The lofty pillow-like quality of meringue is the result of whipping egg whites into a shape-holding foam, adding sugar (usually confectioners or powdered sugar), and baking it. Some meringues are baked lightly, so their insides are still soft, others are baked until they are crisp all the way through. Most meringues are baked at a very low temperature to keep the egg whites from browning, but when meringue is used as a topping for other desserts (think Lemon Meringue Pie or Baked Alaska), it is put in a hot oven or even under a broiler to brown it quickly without heating up the rest of the dessert.
This basic method for making meringue shows you the technique for making meringue in a general way, whether large rafts of the stuff for pavlovas (I'm partial to this Rhubarb Pavlova), small buttons like those pictured above (or like these Chocolate Pecan Meringue Cookies), the poached "eggs" for the classic Oeufs a la Neige, the base for confections like homemade marshmallows, or meringue-as-frosting for pies and cakes.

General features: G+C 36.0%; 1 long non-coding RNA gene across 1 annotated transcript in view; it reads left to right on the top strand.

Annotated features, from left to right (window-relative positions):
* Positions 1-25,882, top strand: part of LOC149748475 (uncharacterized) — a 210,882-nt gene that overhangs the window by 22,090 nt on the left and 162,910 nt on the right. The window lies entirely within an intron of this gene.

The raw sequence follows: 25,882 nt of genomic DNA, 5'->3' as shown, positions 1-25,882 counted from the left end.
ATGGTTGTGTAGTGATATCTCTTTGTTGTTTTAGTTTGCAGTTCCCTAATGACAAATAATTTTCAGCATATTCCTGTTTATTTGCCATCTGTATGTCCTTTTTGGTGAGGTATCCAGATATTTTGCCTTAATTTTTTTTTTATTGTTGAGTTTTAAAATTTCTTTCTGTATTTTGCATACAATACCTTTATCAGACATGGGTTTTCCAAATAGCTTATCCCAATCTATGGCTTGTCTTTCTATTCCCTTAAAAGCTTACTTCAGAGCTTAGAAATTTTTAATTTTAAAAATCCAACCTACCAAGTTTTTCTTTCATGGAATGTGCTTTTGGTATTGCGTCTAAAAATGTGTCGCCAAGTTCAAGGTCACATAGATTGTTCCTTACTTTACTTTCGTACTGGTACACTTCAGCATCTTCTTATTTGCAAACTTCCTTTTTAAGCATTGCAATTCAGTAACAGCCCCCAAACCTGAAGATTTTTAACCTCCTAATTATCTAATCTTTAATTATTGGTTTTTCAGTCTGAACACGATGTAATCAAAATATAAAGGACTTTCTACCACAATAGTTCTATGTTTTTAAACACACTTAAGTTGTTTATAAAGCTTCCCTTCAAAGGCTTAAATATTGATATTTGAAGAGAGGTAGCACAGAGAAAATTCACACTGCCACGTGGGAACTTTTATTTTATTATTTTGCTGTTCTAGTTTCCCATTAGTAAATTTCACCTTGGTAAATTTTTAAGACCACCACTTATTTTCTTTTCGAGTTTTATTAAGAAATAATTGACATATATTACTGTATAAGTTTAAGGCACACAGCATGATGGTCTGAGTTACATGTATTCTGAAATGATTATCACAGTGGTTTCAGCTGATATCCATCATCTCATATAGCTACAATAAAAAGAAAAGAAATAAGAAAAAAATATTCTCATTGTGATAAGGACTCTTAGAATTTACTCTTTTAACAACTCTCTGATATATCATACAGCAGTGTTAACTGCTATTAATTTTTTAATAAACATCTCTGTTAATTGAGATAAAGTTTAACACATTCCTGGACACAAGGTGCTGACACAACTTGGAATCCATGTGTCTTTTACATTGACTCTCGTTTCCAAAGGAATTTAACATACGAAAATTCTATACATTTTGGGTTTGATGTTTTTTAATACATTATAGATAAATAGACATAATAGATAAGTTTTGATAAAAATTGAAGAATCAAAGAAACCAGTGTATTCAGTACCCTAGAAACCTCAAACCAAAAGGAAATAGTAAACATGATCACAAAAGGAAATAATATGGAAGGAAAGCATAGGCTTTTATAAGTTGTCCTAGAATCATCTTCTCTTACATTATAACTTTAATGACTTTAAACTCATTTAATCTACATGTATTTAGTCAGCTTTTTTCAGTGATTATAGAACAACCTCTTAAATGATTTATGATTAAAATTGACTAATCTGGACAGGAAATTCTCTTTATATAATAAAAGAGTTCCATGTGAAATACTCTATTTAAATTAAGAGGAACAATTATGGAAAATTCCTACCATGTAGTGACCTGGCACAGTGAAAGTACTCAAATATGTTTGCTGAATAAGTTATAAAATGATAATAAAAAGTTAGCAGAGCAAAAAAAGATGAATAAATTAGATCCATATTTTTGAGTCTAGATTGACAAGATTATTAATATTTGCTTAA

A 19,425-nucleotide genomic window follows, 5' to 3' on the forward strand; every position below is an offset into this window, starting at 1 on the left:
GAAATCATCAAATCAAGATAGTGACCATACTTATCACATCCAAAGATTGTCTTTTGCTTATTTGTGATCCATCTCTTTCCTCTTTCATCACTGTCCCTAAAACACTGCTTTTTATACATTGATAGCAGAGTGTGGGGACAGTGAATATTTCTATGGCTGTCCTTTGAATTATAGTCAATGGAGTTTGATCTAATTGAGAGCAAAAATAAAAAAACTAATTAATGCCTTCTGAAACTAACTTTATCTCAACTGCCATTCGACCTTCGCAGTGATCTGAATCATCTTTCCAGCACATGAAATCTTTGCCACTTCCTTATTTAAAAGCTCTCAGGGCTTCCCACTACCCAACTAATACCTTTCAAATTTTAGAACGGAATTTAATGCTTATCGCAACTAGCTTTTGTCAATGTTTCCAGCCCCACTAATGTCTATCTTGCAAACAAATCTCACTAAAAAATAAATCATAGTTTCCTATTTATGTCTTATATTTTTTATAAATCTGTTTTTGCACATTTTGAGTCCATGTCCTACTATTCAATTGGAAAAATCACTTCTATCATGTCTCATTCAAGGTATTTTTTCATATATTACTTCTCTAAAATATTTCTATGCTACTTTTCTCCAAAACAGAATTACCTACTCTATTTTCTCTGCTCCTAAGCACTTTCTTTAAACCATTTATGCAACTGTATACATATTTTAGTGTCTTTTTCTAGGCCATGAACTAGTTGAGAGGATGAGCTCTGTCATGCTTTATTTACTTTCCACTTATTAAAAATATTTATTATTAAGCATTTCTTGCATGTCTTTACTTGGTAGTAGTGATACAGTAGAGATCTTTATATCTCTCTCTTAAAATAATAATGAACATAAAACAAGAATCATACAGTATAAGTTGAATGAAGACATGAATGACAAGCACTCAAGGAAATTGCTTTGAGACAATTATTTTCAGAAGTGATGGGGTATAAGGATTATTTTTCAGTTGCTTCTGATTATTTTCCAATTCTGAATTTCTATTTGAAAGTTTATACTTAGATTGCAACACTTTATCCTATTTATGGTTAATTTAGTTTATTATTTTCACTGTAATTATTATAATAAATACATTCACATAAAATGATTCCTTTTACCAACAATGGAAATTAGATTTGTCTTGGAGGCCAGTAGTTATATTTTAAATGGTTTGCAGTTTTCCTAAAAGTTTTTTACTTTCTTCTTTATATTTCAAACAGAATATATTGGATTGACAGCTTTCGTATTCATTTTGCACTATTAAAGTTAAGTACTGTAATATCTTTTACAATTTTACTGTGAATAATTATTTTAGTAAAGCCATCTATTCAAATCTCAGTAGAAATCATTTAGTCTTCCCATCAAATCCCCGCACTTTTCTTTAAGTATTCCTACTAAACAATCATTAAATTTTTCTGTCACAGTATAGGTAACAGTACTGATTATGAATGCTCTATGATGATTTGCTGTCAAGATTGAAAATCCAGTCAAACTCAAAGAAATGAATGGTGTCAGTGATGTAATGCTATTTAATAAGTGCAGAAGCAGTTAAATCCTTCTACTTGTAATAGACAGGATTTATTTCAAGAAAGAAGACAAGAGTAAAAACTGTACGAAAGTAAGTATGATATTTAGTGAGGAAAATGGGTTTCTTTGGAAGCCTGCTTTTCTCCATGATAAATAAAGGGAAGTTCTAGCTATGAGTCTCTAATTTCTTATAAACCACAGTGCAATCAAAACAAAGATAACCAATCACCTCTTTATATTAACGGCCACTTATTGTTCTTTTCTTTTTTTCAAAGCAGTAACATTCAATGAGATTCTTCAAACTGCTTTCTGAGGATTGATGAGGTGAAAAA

Looking for exact amounts? For plain meringue, whether a single large raft, two 8-inch circles or two dozen smaller buttons, use 4 egg whites, 1/8 tsp. salt, 1/8 tsp. cream of tartar (optional, but helps the eggs whip up), and 1 cup powdered sugar; for one towering pie's worth of frosting-style meringue, use 6 egg whites, 1/8 tsp. salt, 1/8 tsp. cream of tartar (optional, but helps the eggs whip up), and 1/3 cup powdered sugar.